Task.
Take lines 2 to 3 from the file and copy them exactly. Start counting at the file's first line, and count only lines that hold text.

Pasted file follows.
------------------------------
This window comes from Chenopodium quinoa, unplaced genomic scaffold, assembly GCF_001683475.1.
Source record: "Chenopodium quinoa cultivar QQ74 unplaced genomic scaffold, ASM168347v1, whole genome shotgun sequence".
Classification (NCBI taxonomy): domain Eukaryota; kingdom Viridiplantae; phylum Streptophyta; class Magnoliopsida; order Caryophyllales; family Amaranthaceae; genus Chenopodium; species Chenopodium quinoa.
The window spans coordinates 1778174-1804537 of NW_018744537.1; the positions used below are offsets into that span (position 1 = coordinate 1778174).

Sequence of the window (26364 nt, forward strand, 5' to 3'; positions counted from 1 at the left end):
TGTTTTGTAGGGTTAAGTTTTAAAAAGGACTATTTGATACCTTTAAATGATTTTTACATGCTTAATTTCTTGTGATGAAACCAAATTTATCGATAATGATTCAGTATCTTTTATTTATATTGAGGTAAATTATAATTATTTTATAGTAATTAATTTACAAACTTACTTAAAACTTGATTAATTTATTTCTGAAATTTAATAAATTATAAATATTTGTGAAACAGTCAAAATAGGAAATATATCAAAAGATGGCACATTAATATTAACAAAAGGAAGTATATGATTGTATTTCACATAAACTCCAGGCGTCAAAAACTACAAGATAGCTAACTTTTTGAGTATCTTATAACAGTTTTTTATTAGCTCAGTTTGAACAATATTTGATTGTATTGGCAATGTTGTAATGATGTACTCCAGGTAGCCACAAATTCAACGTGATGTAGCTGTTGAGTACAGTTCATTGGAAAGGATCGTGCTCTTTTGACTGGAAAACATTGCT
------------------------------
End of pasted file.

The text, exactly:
Source record: "Chenopodium quinoa cultivar QQ74 unplaced genomic scaffold, ASM168347v1, whole genome shotgun sequence".
Classification (NCBI taxonomy): domain Eukaryota; kingdom Viridiplantae; phylum Streptophyta; class Magnoliopsida; order Caryophyllales; family Amaranthaceae; genus Chenopodium; species Chenopodium quinoa.